They are also used in the manufacturing of television and other projectors. They are instrumental in the manufacturing of high definition television and video projectors. They were also instrumental in the manufacture of electronics and other electrical accessories. The use of mirrors in the manufacturing of lens and telescope has seen the advancement in the manufacturing of cameras and other optical instruments.
Mirrors have also been instrumental in the manufacturing of face mirrors, which are used for beautifying purpose. They are also instrumental in the manufacturing of fiber optics and other optical communication tools that are used in naval and military science. In conclusion, it is therefore important to note that mirrors and glass have taken different historical evolutional roles and have over the past fifty years evolved to perform such complex issues such as communication and electrical production paramount in modern day engineering.
Cornell University. History of Glass. 1991. http://cwmi.css.cornell.edu/TrashGoesToSchool/History.html (accessed September 17, 2013).
Enoch, Jay M. "History of Mirrors Dating Back 8000 Years." Optometry and Vision Science (University of California at Berkeley: School of Optometry) 83, no. 10 (2006): 775-81.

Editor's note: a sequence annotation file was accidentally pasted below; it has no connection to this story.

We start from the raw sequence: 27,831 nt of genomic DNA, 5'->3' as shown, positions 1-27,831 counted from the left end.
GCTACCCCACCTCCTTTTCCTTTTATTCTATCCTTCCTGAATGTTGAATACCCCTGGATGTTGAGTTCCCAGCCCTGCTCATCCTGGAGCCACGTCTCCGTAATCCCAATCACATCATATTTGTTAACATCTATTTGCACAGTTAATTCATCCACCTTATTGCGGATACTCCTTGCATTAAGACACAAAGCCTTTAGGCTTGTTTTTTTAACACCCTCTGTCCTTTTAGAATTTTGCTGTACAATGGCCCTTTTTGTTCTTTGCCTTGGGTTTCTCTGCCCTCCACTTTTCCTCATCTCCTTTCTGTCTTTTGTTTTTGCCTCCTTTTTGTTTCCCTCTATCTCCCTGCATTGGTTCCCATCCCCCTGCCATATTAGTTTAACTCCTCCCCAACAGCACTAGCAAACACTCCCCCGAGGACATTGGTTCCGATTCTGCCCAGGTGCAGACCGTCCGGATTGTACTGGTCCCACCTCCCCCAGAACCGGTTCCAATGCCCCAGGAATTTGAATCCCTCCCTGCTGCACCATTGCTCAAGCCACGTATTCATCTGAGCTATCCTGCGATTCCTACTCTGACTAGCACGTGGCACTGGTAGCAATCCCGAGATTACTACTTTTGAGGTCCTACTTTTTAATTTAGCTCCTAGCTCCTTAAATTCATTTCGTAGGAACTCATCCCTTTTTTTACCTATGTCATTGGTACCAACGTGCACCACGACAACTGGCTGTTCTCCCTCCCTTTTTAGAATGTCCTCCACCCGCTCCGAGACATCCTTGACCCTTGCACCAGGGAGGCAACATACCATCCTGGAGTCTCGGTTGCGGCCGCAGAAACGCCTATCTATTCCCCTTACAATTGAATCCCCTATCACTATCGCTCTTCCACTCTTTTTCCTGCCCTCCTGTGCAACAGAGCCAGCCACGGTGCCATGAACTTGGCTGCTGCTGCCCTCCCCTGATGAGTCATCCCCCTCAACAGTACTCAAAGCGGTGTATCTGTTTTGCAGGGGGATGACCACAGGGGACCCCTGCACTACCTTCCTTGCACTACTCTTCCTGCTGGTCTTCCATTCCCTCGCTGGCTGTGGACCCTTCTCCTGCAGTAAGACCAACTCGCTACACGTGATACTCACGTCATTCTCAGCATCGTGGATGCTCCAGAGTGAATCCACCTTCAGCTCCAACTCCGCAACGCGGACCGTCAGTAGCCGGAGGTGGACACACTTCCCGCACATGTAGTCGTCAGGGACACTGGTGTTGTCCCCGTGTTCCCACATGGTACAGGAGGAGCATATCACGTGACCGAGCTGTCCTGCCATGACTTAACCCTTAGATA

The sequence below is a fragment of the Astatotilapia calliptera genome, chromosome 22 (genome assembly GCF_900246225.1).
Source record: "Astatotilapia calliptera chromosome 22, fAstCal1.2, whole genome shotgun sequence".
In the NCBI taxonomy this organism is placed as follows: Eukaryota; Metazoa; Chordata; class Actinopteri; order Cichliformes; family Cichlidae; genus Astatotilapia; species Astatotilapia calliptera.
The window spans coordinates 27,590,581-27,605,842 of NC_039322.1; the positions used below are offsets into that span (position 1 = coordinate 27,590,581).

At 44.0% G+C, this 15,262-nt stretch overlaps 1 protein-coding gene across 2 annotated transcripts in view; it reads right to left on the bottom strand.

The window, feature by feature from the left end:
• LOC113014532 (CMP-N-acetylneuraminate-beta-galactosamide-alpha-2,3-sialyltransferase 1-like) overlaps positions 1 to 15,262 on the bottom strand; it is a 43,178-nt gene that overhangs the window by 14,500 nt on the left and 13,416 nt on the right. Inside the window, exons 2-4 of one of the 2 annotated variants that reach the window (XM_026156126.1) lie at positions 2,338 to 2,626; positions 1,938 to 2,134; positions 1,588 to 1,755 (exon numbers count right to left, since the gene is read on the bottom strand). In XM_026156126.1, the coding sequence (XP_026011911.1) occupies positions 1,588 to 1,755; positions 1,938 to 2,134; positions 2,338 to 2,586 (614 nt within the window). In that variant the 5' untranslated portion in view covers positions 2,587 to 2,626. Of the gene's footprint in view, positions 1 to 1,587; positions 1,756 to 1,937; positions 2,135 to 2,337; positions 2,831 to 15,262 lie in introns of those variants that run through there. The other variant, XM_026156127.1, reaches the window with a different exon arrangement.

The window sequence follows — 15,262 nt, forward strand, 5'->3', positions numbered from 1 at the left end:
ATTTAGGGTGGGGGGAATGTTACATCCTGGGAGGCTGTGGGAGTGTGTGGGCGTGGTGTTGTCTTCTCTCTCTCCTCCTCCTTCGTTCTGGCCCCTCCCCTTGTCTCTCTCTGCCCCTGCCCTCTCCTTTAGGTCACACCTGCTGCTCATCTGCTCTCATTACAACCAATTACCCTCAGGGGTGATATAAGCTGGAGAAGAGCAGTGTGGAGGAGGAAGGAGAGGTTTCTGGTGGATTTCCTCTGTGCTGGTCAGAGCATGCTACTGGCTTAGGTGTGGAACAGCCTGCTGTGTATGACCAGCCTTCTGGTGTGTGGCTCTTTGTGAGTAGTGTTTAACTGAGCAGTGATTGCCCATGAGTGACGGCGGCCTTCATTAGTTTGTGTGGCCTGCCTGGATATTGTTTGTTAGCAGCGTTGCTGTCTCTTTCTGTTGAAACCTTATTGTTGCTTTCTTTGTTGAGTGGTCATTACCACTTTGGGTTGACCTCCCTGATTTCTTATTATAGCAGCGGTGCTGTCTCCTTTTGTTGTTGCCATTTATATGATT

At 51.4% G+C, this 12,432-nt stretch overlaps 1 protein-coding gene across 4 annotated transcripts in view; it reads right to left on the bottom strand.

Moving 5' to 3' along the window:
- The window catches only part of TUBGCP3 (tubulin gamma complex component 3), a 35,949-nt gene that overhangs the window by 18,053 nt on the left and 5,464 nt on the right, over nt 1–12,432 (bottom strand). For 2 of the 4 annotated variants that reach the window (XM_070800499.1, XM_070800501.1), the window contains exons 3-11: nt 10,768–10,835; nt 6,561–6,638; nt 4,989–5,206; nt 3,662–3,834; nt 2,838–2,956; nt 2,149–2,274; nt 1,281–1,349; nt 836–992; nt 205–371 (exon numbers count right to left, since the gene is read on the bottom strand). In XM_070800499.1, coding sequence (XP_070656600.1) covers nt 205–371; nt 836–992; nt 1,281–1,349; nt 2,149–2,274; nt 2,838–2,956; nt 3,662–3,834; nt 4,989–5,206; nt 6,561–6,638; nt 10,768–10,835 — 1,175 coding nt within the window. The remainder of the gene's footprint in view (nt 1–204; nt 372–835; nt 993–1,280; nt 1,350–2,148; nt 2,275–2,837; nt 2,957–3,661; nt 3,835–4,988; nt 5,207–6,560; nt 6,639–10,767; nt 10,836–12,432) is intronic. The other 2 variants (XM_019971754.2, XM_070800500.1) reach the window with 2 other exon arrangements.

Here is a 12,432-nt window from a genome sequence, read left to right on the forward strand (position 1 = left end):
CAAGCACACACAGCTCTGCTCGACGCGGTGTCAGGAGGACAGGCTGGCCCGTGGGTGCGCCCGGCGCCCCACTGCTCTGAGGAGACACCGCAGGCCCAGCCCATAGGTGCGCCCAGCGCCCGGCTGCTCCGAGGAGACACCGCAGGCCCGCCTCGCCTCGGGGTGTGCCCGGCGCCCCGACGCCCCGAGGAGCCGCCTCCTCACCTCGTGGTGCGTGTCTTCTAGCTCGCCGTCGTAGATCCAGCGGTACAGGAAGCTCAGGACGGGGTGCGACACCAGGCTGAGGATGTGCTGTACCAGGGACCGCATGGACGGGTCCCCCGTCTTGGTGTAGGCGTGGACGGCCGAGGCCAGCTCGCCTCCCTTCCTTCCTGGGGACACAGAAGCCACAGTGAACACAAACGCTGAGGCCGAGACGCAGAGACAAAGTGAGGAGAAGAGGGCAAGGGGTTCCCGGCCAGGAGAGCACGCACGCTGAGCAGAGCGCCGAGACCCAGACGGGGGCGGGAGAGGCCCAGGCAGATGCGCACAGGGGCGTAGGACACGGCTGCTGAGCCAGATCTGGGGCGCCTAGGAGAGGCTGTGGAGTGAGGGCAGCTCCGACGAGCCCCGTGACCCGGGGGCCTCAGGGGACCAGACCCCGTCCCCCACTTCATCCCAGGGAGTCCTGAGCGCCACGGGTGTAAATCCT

Knapp, Stephen. The Art of Glass: Integrating Architecture and Glass. Massachusetts: Rockport Publishers, 1998.
Melchior-Bonnet, Sabine. The Mirror: A History. New York: Routledge, 2001.
Miller, Jonathan. On reflection. London: National Gallery Publications Limited, 1998.
Pendergrast, Mark. Mirror, Mirror: A History of the Human Love Affair with Reflection. New York: Basic Books, 2003.
Stoddard, Whitney S. Art and Architecture in Medieval France; Medieval Architecture, Sculpture, Stained Glass, Manuscripts, the Art of the Church Treasuries. New York: Harper & Row, 1972.
—. Monastery and Cathedral in France: Medieval Architecture, Sculpture, Stained Glass, Manuscripts, the Art of the Church Treasuries. Connecticut: Wesleyan University Press, 1966.
Toman, Rolf, and Achim Bednorz. The Art of Gothic: architecture, sculpture, painting. Köln: Könemann, 1999.